Don't Shy Away from Sharing Risks

Discussions about the use of drugs to treat attention deficit/hyperactivity disorder (ADHD) can get very heated. Recently, as I sat with a group of mothers, our casual chat about our children turned into a polarizing debate on ADHD drugs. “Prescription drugs are used way too much these days,” said one mother. “There is too much overmedication.”

“How can you say that when your child doesn’t have ADHD?” demanded another. “Drug treatment can make all the difference—I know firsthand as a parent.”

After hearing about FDA’s internal debate earlier this year on labeling warnings for these drugs, I believe that patients should be fully informed. Some experts within FDA had recommended the use of strong, black-box warnings about increased risks for cardiovascular conditions and psychosis, among others. Some industry participants and observers fear such warnings, as do some healthcare practitioners, worrying that it will cause some to forgo drug therapy. Others argue that parents must be made aware of the risks.

FDA’s Pediatric Advisory Committee discussed the issue in March, ultimately deciding against the use of a black box. “We did feel that there was an important message about improving communication about certain adverse events that we’re seeing both in the control data as well as adverse event data, but did not feel that rose to the level of the black box,” explained committee chair Robert Nelson, MD, who is from The Children’s Hospital of Philadelphia, Department of Anesthesia and Critical Care Medicine.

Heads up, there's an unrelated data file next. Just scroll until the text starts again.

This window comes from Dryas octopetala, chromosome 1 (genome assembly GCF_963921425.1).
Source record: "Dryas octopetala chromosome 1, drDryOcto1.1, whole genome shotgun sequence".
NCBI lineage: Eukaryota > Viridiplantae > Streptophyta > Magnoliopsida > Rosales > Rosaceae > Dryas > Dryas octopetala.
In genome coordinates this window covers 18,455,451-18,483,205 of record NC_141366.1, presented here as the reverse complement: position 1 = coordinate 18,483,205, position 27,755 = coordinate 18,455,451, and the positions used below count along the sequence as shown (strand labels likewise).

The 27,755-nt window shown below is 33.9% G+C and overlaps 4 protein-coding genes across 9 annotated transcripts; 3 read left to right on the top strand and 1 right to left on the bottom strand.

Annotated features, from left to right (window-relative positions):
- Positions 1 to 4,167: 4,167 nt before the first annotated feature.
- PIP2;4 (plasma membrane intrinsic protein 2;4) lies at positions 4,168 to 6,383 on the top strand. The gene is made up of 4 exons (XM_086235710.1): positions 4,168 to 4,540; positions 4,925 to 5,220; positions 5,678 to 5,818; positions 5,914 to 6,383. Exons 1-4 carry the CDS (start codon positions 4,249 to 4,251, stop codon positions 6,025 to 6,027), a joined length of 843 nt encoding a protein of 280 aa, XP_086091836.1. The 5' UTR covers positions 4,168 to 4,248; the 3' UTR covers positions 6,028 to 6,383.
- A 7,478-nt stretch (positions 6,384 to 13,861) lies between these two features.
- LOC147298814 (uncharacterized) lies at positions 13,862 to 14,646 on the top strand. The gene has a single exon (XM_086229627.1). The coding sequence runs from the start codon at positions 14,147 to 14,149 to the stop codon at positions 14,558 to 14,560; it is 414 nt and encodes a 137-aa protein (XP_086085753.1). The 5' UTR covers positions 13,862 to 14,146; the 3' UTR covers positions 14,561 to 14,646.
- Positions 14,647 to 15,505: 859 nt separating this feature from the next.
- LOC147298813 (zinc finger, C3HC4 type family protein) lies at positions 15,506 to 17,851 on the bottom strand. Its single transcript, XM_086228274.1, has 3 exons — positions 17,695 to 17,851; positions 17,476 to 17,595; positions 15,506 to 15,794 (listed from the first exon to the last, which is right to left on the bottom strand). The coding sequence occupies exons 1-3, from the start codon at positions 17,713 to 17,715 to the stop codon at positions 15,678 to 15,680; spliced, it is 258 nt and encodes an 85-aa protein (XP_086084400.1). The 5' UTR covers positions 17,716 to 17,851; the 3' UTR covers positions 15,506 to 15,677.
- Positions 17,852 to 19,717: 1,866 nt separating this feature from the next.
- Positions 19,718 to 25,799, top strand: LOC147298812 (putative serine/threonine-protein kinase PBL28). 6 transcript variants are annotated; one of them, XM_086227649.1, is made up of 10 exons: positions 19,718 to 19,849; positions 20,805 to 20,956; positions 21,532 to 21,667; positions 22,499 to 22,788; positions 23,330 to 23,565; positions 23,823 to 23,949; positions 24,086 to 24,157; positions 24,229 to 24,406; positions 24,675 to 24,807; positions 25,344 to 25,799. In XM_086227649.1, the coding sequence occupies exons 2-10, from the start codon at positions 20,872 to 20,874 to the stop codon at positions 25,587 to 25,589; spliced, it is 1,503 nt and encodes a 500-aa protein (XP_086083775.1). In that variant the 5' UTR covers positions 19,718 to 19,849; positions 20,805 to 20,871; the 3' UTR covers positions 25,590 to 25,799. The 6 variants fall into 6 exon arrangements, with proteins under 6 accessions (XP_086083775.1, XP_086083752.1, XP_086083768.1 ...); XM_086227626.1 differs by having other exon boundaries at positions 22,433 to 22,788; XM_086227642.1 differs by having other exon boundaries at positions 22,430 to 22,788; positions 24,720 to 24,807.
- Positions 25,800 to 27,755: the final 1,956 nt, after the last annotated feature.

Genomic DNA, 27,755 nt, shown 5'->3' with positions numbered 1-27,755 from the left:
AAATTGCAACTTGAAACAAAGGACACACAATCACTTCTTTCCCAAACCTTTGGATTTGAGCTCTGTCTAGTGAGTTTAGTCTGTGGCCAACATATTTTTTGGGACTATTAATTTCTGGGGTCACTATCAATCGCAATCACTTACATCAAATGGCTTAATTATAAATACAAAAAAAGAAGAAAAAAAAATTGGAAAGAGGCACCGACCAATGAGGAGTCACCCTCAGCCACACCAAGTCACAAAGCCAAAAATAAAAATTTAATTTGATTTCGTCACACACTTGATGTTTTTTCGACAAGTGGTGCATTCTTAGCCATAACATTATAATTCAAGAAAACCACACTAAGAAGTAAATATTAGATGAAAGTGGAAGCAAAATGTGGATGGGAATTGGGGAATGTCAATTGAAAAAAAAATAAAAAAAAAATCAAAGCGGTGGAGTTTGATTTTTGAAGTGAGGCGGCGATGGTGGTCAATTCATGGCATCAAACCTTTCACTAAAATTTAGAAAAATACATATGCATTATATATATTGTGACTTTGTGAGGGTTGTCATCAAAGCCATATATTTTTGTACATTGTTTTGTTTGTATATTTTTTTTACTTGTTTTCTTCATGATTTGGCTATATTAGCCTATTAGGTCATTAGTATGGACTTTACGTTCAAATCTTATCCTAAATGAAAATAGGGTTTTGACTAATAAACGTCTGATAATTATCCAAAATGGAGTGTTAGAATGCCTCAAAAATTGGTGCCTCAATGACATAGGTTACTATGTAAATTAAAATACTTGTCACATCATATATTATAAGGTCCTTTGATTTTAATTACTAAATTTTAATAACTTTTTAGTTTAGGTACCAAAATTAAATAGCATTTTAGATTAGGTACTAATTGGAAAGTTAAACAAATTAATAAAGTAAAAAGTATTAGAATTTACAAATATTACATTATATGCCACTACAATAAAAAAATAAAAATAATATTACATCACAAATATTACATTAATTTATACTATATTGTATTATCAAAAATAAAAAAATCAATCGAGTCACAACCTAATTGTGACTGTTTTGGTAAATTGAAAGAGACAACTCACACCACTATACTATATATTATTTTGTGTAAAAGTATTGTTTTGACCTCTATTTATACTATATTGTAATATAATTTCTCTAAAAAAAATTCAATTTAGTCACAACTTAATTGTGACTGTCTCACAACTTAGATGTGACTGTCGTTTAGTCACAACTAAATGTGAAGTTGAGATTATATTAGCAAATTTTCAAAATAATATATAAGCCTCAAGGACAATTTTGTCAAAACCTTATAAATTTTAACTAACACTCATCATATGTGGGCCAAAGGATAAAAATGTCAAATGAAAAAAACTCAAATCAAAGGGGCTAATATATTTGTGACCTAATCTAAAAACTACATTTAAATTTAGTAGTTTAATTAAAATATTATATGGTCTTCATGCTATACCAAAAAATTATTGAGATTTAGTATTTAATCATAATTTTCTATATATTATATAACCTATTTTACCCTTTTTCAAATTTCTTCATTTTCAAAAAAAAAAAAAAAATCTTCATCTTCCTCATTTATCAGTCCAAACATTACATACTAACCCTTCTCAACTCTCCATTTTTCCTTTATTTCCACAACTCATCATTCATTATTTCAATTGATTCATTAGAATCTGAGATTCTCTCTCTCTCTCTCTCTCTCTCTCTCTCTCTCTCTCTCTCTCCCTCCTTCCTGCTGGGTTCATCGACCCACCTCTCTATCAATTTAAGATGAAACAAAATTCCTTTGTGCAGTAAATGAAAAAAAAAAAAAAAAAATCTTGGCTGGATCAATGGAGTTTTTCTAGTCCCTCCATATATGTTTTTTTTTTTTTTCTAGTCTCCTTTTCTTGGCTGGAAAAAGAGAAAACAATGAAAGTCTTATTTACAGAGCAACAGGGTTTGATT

“FDA is changing [its] overall labeling as of January of this year, where there is now a half-page highlight box that’s at the very beginning of the label,” Nelson continues. “In many ways, that serves the same informational purpose as the black box used to serve, because it’s now at the beginning.”

Robert Temple, MD, added that the committee “agree[d] with the previous suggestion that there should be a so-called MedGuide—that is, a document directed at caregivers and patients that helps them understand what the benefits for it are and what to watch out for.” Temple is director, Office of Medical Policy and Center for Office of Drug Evaluation I, of FDA’s Center for Drug Evaluation and Research (CDER).

The debate on whether to warn or not to warn patients about side effects certainly goes well beyond ADHD drugs. Such was the debate regarding the potential side effects of nonsteroidal antiinflammatory drugs. And Biogen Idec and Elan will need to consider warnings for Tysabri.

Patients appear to want these warnings. According to a survey directed by American Enterprise Institute resident scholar John E. Calfee and conducted by Roper Public Affairs, patients “want FDA to review drugs thoroughly and to warn them about side effects.” The study was funded by Biogen Idec, but did not ask about a specific drug.

Parents who seek ADHD drug treatment for their children would want to be made fully aware of any drug risks. They aren’t looking for a quick fix. The mothers I spoke with had gone through years of varying diagnoses and had researched several solutions, later turning to drug therapy. As educated as they have become on ADHD, they certainly wouldn’t want any warnings withheld from them.

Most patients want as much information as possible about their drug therapies. Your job should be to share all the information you can—clearly and powerfully through labeling.

Daphne Allen


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